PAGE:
Ludwig Deutsch was amongst the most important and popular Orientalist artists of his day and, like Jean-Léon Gérôme and Rudolf Ernst, was known for detailed compositions which brought the exotic Middle East to Paris. The present work was painted at the pinnacle of his career and showcases his talent at capturing the details of costume and architecture.
The artist is thought to have visited Egypt as many as five times between 1883 and 1904, where he completed studies from which he drew inspiration on his return to France. He had several studios in Paris, where he kept a vast collection of objects collected from these travels, such as costumes, furniture, arms, pipes and ornaments.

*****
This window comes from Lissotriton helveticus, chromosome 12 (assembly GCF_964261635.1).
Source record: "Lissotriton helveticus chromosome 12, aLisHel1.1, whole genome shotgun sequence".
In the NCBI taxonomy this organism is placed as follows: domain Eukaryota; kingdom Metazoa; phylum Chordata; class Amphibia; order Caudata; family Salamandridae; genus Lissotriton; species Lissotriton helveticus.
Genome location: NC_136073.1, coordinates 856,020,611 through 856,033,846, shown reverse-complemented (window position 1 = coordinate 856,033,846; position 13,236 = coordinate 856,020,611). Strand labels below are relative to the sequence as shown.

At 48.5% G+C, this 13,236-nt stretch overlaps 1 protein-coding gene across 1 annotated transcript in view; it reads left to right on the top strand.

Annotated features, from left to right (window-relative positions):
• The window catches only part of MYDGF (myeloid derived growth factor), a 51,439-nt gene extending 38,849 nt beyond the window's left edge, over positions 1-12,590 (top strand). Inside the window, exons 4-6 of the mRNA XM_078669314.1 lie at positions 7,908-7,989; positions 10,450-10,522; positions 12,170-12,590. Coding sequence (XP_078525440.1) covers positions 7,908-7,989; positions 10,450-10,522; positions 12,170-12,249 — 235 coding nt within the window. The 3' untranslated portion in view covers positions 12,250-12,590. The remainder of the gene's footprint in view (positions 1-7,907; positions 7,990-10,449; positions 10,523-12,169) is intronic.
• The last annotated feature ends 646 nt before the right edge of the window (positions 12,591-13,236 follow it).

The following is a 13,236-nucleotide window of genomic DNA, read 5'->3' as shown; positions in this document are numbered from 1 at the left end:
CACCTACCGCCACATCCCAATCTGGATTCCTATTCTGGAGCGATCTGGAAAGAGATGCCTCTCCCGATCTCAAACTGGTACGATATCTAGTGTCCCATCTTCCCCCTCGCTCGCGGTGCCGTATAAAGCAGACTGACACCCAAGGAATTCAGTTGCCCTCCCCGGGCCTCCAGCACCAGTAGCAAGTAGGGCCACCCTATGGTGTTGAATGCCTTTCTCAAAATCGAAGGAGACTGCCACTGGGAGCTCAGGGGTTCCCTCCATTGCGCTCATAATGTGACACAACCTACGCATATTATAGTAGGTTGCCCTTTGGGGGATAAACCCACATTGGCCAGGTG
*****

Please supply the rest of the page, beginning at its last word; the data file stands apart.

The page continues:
Mosques were popular subjects amongst the Orientalist painters, not least for their rich architecture. Here, Deutsch uses the entrance set deep into the mosque's edifice to frame the group of figures leaving, while the inky shadow of the interior contrasts with the sunlit exterior. Their costumes, like the intricate carvings along the walls, are captured in brilliant detail and stand out in vivid complimentary reds and greens.
The architectural features of the entrance and the incription on the left-hand wall, which reads 'In the month of Shaban, in the year 900', allow the building to be identified as one of two that were completed in the late 15th century: either the Madrasa of Amir Qijmas al-Ishaqi (also known as Abu Hriba) completed in 1481 or the Mosque of Azbak al-Yusufi in the South-East of the city, which was completed at about the same time (see fig. 1).
There is another version of the present composition in the Najd Collection (C. Juler, Najd Collection of Orientalist Paintings, London 1991, pp. 45 & 49 (illustrated).)